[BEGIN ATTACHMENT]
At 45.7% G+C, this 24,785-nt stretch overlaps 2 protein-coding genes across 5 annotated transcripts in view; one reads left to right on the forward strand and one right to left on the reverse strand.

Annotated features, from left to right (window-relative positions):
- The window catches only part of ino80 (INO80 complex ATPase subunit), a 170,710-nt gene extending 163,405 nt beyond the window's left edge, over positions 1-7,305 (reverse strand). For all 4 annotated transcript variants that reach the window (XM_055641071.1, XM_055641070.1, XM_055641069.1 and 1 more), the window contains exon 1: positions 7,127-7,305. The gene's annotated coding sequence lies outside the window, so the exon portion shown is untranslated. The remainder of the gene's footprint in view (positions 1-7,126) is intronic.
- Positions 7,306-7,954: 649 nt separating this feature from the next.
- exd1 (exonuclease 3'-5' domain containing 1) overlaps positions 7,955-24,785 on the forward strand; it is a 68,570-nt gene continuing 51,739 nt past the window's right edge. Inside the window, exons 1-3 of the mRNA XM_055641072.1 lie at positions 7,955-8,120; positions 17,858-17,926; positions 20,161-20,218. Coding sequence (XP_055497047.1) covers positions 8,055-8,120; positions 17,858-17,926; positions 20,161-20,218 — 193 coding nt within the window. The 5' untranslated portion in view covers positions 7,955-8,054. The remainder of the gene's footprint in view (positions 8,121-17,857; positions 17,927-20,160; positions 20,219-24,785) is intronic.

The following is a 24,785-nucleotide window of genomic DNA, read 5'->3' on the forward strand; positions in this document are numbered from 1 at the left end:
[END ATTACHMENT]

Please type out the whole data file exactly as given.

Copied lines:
At 45.7% G+C, this 24,785-nt stretch overlaps 2 protein-coding genes across 5 annotated transcripts in view; one reads left to right on the forward strand and one right to left on the reverse strand.

Annotated features, from left to right (window-relative positions):
- The window catches only part of ino80 (INO80 complex ATPase subunit), a 170,710-nt gene extending 163,405 nt beyond the window's left edge, over positions 1-7,305 (reverse strand). For all 4 annotated transcript variants that reach the window (XM_055641071.1, XM_055641070.1, XM_055641069.1 and 1 more), the window contains exon 1: positions 7,127-7,305. The gene's annotated coding sequence lies outside the window, so the exon portion shown is untranslated. The remainder of the gene's footprint in view (positions 1-7,126) is intronic.
- Positions 7,306-7,954: 649 nt separating this feature from the next.
- exd1 (exonuclease 3'-5' domain containing 1) overlaps positions 7,955-24,785 on the forward strand; it is a 68,570-nt gene continuing 51,739 nt past the window's right edge. Inside the window, exons 1-3 of the mRNA XM_055641072.1 lie at positions 7,955-8,120; positions 17,858-17,926; positions 20,161-20,218. Coding sequence (XP_055497047.1) covers positions 8,055-8,120; positions 17,858-17,926; positions 20,161-20,218 — 193 coding nt within the window. The 5' untranslated portion in view covers positions 7,955-8,054. The remainder of the gene's footprint in view (positions 8,121-17,857; positions 17,927-20,160; positions 20,219-24,785) is intronic.

The following is a 24,785-nucleotide window of genomic DNA, read 5'->3' on the forward strand; positions in this document are numbered from 1 at the left end: